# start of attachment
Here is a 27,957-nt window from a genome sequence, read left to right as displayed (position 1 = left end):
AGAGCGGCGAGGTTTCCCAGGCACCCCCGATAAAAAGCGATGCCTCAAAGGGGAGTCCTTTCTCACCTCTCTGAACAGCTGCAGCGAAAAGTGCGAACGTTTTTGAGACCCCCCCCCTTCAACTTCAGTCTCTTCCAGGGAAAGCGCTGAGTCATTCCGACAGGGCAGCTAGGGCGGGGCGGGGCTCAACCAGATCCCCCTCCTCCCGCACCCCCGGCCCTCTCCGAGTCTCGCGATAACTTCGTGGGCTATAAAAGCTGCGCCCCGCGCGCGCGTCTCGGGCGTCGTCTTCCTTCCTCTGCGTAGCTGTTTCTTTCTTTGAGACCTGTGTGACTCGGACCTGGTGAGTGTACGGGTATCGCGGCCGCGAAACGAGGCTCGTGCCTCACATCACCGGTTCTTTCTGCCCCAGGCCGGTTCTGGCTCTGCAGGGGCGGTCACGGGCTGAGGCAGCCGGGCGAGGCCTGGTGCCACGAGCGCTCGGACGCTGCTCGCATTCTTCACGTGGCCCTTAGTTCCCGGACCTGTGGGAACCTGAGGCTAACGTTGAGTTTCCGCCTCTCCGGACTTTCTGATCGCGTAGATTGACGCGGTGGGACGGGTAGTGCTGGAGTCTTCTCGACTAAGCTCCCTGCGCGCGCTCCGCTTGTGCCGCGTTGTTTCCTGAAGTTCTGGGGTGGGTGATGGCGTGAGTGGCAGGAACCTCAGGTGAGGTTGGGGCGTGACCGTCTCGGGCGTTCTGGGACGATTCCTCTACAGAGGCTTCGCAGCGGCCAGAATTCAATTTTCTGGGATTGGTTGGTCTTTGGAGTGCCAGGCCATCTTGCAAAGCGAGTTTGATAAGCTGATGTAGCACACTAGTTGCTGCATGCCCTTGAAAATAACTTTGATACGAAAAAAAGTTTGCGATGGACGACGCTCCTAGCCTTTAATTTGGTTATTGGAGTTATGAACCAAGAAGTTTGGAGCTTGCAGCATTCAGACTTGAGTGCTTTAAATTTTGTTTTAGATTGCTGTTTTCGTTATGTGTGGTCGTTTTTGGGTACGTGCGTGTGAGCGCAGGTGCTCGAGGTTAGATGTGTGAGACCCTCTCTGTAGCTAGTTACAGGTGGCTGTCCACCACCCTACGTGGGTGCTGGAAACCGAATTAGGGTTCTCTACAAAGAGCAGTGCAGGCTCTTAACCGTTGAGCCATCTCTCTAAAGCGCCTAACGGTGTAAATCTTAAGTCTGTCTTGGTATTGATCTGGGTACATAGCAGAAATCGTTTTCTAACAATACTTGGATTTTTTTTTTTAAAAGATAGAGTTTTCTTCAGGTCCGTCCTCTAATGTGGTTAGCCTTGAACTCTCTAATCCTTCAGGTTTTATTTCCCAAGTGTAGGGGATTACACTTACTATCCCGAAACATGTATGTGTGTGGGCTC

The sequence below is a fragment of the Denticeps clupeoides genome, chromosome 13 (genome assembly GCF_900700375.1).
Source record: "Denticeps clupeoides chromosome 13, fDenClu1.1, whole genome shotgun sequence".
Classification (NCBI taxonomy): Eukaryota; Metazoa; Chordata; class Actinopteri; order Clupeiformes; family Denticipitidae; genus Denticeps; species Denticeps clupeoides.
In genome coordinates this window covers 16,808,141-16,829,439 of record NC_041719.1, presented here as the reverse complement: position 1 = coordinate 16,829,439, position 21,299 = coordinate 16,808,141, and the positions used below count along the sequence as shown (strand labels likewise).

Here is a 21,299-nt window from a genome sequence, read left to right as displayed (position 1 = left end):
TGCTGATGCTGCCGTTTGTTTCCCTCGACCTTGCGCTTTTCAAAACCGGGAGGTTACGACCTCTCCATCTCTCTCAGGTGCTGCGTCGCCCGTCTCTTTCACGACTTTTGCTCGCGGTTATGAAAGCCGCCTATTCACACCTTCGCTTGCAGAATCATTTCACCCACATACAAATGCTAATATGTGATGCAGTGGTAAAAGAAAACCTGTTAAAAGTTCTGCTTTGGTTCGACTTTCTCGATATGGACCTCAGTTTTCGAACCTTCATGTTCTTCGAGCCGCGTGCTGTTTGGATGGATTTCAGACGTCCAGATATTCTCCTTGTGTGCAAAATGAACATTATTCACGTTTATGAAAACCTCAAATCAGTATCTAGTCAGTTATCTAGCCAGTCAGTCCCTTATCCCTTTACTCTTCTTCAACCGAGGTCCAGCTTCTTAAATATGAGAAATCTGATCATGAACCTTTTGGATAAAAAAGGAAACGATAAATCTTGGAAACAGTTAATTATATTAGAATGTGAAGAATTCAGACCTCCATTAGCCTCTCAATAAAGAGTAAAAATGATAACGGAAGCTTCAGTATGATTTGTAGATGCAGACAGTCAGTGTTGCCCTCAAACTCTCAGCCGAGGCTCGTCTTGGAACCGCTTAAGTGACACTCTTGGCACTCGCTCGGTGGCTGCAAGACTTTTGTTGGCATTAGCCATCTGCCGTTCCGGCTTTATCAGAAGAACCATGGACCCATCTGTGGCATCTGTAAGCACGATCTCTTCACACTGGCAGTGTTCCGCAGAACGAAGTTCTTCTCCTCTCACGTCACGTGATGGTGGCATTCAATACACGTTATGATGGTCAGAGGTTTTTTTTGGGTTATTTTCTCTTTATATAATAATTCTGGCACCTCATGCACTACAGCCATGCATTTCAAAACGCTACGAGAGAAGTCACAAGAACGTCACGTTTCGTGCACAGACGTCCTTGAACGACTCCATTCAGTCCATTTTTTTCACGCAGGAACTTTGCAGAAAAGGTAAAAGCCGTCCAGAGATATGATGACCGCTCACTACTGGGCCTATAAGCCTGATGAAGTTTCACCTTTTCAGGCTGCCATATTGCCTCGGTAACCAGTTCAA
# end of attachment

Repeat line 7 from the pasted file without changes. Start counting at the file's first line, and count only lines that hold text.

Here is a 21,299-nt window from a genome sequence, read left to right as displayed (position 1 = left end):